Monitor faces a “considerable” risk of failing in its role as an economic regulator and is too vulnerable to interference by ministers, the King’s Fund has warned.

A paper published today by the think tank looks at Monitor’s future role in regulating prices, enabling integration, protecting against anti-competitive behaviour and supporting service continuity.

It concludes: “Monitor has been set a formidable task with little precedent and supporting analysis, so the risk of failure is considerable.”

Economic Regulation in Health Care: what can we learn from other regulators? also found a need for greater clarity about whether Monitor was meant to act as an independent economic regulator with limited ministerial guidance, or pursue government policy objectives.

There is a risk Monitor’s independence “will not be sufficient to protect it from ministerial interference, given the political interest in decisions about reconfiguration and failure”, it says.

The report also raises concerns that the right of the health secretary to veto plans for continuing access to services if a provider became unsustainable could block service changes that were in the interests of patients and taxpayers.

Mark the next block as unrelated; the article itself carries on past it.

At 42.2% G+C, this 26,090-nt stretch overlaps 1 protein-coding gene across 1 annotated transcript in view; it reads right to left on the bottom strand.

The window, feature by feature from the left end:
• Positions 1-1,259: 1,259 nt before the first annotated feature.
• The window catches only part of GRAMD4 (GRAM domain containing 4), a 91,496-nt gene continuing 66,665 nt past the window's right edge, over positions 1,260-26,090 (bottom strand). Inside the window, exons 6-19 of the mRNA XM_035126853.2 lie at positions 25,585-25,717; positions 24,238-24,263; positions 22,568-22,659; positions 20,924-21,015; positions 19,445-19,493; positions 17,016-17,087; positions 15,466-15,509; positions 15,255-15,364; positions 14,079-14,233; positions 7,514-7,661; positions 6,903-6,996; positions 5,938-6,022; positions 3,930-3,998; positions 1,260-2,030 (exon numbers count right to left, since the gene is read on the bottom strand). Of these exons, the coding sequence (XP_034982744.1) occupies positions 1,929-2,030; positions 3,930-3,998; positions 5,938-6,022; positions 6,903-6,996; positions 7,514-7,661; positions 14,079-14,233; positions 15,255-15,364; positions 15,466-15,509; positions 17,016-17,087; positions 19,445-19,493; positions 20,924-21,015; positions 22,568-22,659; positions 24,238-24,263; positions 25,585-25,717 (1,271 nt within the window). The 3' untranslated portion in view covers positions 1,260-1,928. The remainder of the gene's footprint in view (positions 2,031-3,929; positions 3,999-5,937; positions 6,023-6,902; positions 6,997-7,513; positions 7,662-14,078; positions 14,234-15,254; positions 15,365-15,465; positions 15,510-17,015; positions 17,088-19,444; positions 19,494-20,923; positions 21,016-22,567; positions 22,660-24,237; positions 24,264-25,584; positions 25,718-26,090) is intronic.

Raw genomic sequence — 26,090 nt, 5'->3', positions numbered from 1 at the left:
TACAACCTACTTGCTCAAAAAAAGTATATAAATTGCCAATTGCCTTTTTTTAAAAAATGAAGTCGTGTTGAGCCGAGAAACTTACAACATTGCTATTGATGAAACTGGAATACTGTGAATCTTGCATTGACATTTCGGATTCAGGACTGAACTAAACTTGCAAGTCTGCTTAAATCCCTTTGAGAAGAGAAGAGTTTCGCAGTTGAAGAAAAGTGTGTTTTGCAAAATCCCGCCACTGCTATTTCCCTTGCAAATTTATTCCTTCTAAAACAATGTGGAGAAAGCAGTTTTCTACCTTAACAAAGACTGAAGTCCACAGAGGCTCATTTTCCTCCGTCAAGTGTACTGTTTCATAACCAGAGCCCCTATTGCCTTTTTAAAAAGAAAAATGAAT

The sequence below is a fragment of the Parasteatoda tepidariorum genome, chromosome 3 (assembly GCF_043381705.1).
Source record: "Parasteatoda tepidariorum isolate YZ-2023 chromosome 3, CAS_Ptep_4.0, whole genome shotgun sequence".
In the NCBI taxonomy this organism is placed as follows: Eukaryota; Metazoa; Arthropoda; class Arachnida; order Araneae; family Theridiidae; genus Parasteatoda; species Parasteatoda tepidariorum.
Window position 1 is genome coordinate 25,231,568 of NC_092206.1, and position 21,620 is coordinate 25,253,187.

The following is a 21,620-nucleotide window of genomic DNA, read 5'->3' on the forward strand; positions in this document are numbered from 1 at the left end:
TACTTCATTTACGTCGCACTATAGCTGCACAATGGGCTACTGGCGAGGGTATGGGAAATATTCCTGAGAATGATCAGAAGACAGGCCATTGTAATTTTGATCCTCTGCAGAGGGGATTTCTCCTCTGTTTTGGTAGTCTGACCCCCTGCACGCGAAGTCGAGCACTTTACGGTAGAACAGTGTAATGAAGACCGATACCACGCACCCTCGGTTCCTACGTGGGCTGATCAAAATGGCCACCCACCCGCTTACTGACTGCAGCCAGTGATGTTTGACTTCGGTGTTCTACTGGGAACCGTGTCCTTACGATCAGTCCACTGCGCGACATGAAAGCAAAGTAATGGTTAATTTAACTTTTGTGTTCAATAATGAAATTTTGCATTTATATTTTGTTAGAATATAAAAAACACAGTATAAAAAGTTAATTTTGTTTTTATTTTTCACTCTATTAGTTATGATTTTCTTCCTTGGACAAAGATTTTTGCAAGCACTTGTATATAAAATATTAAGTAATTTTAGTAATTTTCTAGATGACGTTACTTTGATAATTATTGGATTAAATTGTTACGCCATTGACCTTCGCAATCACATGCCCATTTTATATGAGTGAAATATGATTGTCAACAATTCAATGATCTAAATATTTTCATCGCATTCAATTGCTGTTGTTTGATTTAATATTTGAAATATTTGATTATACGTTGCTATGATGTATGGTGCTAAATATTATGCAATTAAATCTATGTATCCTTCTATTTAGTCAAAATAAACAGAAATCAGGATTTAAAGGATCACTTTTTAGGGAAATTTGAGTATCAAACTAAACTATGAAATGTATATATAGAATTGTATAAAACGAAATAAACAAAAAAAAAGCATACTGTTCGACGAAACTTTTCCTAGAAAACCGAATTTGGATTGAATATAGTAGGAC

In addition, the lack of clarity over whether commissioners or Monitor would ultimately shape the health market remained “an inherent tension in the government’s reforms”, the paper says. The government “must clarify which of these scenarios it anticipates”, it adds.

The report claims Monitor’s influence  would partly depend on the balance between the services required to be open to any qualified provider and those that commissioners chose to award through a tendering process. Although Monitor’s foremost duty will be to protect the interests of patients, it will have some “latitude” to decide how interventionist it is in the market, the report says.

However, it was important the regulator sent out “clear, early signals about the approach it intends to take, particularly with regard to the arrangements for developing more integrated models of care”.